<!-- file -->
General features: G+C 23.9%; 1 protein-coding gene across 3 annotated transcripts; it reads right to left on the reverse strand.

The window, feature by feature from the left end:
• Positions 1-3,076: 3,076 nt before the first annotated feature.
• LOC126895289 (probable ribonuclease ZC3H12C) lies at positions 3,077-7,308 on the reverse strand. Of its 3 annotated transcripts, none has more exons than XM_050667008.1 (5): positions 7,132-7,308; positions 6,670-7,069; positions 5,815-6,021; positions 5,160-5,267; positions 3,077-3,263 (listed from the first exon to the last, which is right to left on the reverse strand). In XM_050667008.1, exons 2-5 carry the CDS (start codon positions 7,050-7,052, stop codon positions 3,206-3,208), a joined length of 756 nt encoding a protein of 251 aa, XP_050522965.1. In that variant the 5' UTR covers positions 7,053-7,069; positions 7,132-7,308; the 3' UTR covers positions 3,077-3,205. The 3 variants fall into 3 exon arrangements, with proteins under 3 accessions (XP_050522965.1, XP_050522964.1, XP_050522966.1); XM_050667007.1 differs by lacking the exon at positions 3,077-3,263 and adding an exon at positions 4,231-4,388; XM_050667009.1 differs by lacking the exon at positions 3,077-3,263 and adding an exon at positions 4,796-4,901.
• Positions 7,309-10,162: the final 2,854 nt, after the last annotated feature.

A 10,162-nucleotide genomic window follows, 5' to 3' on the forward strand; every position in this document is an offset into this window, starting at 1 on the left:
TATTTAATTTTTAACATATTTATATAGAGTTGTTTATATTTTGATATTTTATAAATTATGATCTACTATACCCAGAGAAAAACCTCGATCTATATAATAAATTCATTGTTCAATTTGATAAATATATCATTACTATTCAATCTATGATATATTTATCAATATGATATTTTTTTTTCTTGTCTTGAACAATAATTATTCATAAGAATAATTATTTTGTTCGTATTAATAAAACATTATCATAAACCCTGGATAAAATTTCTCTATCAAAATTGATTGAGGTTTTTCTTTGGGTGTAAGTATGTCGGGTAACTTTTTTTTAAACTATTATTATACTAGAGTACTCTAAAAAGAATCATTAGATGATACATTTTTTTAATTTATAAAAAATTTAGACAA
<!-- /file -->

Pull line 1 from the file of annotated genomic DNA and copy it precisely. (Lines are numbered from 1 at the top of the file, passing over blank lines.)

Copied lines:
General features: G+C 23.9%; 1 protein-coding gene across 3 annotated transcripts; it reads right to left on the reverse strand.